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Promoted from the diaries by streiff. Promotion does not imply endorsement.
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We on the Right make claims about the free market that are often difficult to verify. Advocacy groups, “experts” on the Left, and progressive politicians can always point to Have Nots and argue that the market is leaving someone behind. So when markets work in real time, we should go to great lengths to point it out, celebrate it, and urge policy makers to learn from it.

 

Vincent Vernuccio highlights such a market victory in his recent Townhall.com column titled, “Union Brags about Winning Wage Increase Already Paid by Non-union Employers.” Vernuccio writes:

 

In a move that has the supermarket industry scratching its head, the United Food and Commercial Workers, or UFCW, is singing its own praises for negotiating a wage increase that is already common practice among some of the largest non-union businesses.

 

Last month, Kroger stores in Kentucky and southern Indiana agreed to increase wages for part-time workers and new hires to $10 an hour, keeping one of the nation’s largest supermarket chains in line with its competitors on employee pay.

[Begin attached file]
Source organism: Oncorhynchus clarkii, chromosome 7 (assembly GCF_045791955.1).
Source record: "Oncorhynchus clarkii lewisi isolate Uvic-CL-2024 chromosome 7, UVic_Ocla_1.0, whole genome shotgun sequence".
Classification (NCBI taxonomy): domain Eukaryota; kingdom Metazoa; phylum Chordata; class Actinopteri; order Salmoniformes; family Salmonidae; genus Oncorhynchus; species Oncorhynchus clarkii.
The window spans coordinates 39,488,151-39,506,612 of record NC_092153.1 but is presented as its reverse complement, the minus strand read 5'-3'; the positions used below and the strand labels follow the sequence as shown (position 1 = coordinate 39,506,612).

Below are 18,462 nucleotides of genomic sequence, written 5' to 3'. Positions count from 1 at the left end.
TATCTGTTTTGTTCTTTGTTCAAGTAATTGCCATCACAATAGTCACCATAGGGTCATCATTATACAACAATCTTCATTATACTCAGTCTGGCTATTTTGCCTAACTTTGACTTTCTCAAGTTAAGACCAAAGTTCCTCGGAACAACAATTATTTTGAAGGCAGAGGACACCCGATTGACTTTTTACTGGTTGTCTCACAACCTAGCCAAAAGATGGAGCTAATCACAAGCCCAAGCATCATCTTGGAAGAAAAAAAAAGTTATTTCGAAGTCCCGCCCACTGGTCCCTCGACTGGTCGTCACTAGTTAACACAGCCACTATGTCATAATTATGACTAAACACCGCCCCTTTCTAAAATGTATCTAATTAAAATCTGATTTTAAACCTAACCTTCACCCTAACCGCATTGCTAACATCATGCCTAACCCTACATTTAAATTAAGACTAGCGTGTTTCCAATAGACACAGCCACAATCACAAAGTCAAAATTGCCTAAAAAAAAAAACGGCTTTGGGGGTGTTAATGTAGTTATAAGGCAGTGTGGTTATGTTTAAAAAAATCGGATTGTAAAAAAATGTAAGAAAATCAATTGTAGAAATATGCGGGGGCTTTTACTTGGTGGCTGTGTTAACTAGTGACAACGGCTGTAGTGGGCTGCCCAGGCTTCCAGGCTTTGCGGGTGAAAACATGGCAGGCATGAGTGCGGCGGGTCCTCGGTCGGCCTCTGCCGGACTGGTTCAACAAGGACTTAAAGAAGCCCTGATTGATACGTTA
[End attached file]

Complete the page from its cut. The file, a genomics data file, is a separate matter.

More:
It’s the same song, different day for union leaders who think they deserve reward and recognition for implementing changes that business executives and CEOs long before understood as necessary.

 

Before taking a victory lap, the UFCW should look to other stores that have paved the way for higher starting wages, especially WalmartTarget, and Publix, each of which the union has consistently tried (and failed) to organize.

 

The UFCW’s big “victory” doesn’t seem very impressive when we learn that last year, “Target raised its starting minimum wage to $12 and announced a business plan to increase that to $15 by the end of 2020. Also in 2018, Walmart increased its minimum wage to $11 an hour and bolstered its benefits package, resulting in an estimated total value of $17.50 an hour. This latter number includes the value of regular and overtime pay, a 401(k) match, health care benefits, an associates’ discount, paid time off — and a quarterly bonus that more than 1 million full- and part-time associates earned in 2017 based on store performance.”

 

Unions have lost a fair amount of political clout in recent years. Since President Donald Trump’s election, the National Labor Relations Board has returned to its original role as a neutral referee between Labor and management, rather than as the tool of Big Labor bosses during the Obama administration. And the Supreme Court’s Janus decision loosened the grip Labor Bosses have on government workers.

 

Unions can survive without political clout, though. Can they survive if the wages they negotiate are outpaced by wages offered by non-union employers?